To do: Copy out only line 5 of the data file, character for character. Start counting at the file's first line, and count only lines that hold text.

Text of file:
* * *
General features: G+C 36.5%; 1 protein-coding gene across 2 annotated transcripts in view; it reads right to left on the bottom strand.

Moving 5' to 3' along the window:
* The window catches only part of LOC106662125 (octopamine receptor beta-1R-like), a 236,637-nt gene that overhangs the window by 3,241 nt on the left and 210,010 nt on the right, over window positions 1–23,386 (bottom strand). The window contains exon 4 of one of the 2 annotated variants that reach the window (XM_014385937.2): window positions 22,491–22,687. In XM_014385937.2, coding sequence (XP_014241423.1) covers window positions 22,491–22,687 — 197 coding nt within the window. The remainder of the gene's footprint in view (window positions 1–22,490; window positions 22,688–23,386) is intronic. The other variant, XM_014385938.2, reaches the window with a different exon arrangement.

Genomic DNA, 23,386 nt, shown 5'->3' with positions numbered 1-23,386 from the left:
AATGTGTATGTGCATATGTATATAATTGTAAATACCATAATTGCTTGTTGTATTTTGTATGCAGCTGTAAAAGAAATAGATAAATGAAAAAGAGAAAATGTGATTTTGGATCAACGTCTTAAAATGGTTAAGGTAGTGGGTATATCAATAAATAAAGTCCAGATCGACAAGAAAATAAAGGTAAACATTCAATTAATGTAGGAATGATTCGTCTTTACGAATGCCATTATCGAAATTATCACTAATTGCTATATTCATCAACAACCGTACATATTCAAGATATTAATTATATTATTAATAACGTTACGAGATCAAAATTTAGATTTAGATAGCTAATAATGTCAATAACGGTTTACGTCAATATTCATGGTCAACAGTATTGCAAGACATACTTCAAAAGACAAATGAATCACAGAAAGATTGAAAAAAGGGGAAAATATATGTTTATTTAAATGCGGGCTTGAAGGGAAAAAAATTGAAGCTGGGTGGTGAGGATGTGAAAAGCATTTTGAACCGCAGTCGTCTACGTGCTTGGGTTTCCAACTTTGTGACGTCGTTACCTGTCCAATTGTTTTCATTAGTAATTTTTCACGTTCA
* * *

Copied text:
AATGTGTATGTGCATATGTATATAATTGTAAATACCATAATTGCTTGTTGTATTTTGTATGCAGCTGTAAAAGAAATAGATAAATGAAAAAGAGAAAATGTGATTTTGGATCAACGTCTTAAAATGGTTAAGGTAGTGGGTATATCAATAAATAAAGTCCAGATCGACAAGAAAATAAAGGTAAACATTCAATTAATGTAGGAATGATTCGTCTTTACGAATGCCATTATCGAAATTATCACTAATTGCTATATTCATCAACAACCGTACATATTCAAGATATTAATTATATTATTAATAACGTTACGAGATCAAAATTTAGATTTAGATAGCTAATAATGTCAATAACGGTTTACGTCAATATTCATGGTCAACAGTATTGCAAGACATACTTCAAAAGACAAATGAATCACAGAAAGATTGAAAAAAGGGGAAAATATATGTTTATTTAAATGCGGGCTTGAAGGGAAAAAAATTGAAGCTGGGTGGTGAGGATGTGAAAAGCATTTTGAACCGCAGTCGTCTACGTGCTTGGGTTTCCAACTTTGTGACGTCGTTACCTGTCCAATTGTTTTCATTAGTAATTTTTCACGTTCA